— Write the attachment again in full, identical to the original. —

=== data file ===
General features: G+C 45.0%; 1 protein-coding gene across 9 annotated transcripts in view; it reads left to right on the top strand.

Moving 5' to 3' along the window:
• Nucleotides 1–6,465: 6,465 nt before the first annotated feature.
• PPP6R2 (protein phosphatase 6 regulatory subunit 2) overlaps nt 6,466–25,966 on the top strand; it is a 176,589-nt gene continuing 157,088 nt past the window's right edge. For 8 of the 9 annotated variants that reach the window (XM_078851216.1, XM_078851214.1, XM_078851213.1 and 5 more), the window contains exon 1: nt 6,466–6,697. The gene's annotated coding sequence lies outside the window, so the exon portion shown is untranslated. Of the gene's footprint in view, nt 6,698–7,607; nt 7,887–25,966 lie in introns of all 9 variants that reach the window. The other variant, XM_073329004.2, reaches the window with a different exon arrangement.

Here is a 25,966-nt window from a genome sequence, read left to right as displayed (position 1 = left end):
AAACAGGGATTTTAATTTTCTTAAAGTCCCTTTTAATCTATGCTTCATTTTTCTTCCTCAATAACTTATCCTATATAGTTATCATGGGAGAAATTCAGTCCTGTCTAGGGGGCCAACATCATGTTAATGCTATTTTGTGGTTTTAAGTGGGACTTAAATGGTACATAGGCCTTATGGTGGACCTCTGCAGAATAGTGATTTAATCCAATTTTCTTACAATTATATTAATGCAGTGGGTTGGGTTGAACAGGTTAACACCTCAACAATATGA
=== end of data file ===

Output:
General features: G+C 45.0%; 1 protein-coding gene across 9 annotated transcripts in view; it reads left to right on the top strand.

Moving 5' to 3' along the window:
• Nucleotides 1–6,465: 6,465 nt before the first annotated feature.
• PPP6R2 (protein phosphatase 6 regulatory subunit 2) overlaps nt 6,466–25,966 on the top strand; it is a 176,589-nt gene continuing 157,088 nt past the window's right edge. For 8 of the 9 annotated variants that reach the window (XM_078851216.1, XM_078851214.1, XM_078851213.1 and 5 more), the window contains exon 1: nt 6,466–6,697. The gene's annotated coding sequence lies outside the window, so the exon portion shown is untranslated. Of the gene's footprint in view, nt 6,698–7,607; nt 7,887–25,966 lie in introns of all 9 variants that reach the window. The other variant, XM_073329004.2, reaches the window with a different exon arrangement.

Here is a 25,966-nt window from a genome sequence, read left to right as displayed (position 1 = left end):
AAACAGGGATTTTAATTTTCTTAAAGTCCCTTTTAATCTATGCTTCATTTTTCTTCCTCAATAACTTATCCTATATAGTTATCATGGGAGAAATTCAGTCCTGTCTAGGGGGCCAACATCATGTTAATGCTATTTTGTGGTTTTAAGTGGGACTTAAATGGTACATAGGCCTTATGGTGGACCTCTGCAGAATAGTGATTTAATCCAATTTTCTTACAATTATATTAATGCAGTGGGTTGGGTTGAACAGGTTAACACCTCAACAATATGA